Mentions: As stated above, we found the VMHC increased in four symmetrical clusters, but we did not know the VMHC of these clusters in health controls and the comparison with patients before and after ECT. So we saved the changed clusters (superior frontal gyri, middle frontal gyri and angular gyri) as a mask, and the VMHC data of the these clusters were extracted and compared (healthy controls vs patients before ECT and healthy controls vs patients after ECT). Compared with healthy controls, VMHC was significantly lower in the middle frontal gyri (BA 8/9) (t=−2.286; P=0.031) and the angular gyri (BA 39) (t=2.632; P=0.015) in patients before ECT, but no significant difference was observed in the superior frontal gyri (BA 8) (t=−0.540; P=0.594) and the middle frontal gyri (BA 10) (t=−1.650; P=0.112). VMHC in patients after ECT was significantly higher than in healthy controls in the superior frontal gyri (BA 8) (t=2.292; P=0.031) and middle frontal gyri (BA 10) (t=2.549; P=0.018). There was no significant difference in the middle frontal gyri (BA 8/9) (t=1.156; P=0.265) and angular gyri (BA 39) (t=1.740; P=0.095) between healthy controls and patients after ECT. Figure 2 shows these outcomes.


Modulation of interhemispheric functional coordination in electroconvulsive therapy for depression.

Wei Q, Tian Y, Yu Y, Zhang F, Hu X, Dong Y, Chen Y, Hu P, Hu X, Wang K - Transl Psychiatry (2014)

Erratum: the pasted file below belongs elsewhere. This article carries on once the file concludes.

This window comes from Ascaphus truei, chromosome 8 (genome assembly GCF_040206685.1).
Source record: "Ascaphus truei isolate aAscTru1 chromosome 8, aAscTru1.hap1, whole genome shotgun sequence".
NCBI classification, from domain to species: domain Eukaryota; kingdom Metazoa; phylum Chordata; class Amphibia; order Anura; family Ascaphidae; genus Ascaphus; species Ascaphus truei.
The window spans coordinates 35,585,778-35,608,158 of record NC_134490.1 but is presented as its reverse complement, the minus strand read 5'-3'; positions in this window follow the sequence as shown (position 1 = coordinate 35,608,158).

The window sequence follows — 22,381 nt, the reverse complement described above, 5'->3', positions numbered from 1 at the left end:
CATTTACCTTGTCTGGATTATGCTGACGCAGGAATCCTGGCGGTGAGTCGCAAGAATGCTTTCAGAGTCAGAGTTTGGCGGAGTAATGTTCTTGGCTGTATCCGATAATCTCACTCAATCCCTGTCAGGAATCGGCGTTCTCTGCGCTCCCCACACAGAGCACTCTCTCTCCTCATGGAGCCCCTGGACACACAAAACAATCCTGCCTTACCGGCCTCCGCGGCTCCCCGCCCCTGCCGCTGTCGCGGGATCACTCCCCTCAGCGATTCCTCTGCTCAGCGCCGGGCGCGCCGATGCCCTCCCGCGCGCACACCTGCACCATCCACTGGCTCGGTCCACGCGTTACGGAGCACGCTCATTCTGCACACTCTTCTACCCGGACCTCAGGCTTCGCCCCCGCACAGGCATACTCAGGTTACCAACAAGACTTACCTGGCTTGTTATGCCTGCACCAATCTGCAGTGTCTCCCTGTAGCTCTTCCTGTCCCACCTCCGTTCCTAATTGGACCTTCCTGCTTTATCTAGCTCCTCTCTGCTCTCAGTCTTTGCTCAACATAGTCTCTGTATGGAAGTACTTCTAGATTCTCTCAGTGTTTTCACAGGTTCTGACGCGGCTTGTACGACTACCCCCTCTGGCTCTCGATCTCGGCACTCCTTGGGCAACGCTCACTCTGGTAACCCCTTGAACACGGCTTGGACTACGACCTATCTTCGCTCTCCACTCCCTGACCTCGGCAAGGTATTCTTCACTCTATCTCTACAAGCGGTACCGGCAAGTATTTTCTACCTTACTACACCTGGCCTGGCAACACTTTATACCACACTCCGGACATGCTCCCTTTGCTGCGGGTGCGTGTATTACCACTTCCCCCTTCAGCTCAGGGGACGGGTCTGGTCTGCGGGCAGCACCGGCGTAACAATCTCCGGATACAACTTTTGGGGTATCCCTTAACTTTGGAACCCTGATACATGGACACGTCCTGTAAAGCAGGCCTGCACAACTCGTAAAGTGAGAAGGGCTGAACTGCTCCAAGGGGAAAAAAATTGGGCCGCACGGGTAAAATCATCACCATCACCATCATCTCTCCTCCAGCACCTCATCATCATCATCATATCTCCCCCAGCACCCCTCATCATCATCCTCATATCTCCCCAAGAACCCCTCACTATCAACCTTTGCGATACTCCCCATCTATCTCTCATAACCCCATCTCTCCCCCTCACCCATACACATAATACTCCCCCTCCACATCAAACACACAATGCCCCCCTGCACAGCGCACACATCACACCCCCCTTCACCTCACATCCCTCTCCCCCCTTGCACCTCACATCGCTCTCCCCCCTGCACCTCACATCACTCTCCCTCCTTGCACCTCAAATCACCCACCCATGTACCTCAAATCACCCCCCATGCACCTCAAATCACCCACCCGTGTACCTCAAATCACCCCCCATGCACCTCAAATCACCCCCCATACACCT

The voxel-mirrored homotopic connectivity (VMHC) value of superior frontal gyri (BA 8), middle frontal gyri (two clusters: BA 8/9 and BA 10) and angular gyri (BA 39) in the three groups (healthy controls, patients before and after electroconvulsive therapy (ECT)). HC, healthy controls; Pre, depression patients before ECT; Post, depression patients after ECT. *There is a significant difference between the corresponding group and healthy controls (P<0.05). (a) Compared with healthy controls, VMHC of the superior frontal gyri (BA 8) was significantly higher in depression patients after ECT (t=2.292; P=0.031), but no significant difference was observed between healthy controls and depression patients before ECT (t=−0.540; P=0.594). (b) Compared with healthy controls, VMHC of the middle frontal gyri (BA 8/9) was significantly lower in depression patients before ECT (t=−2.286; P=0.031), but no significant difference was observed between healthy controls and depression patients after ECT (t=1.156; P=0.265). (c) Compared with healthy controls, VMHC of the middle frontal gyri (BA 10) was significantly higher in depression patients after ECT (t=2.549; P=0.018), but no significant difference was observed between healthy controls and depression patients before ECT (t=−1.650; P=0.112). (d) Compared with healthy controls, VMHC of the angular gyri (BA 39) was significantly lower in depression patients before ECT (t=2.632; P=0.015). No significant difference was observed between healthy controls and depression patients after ECT (t=1.740; P=0.095).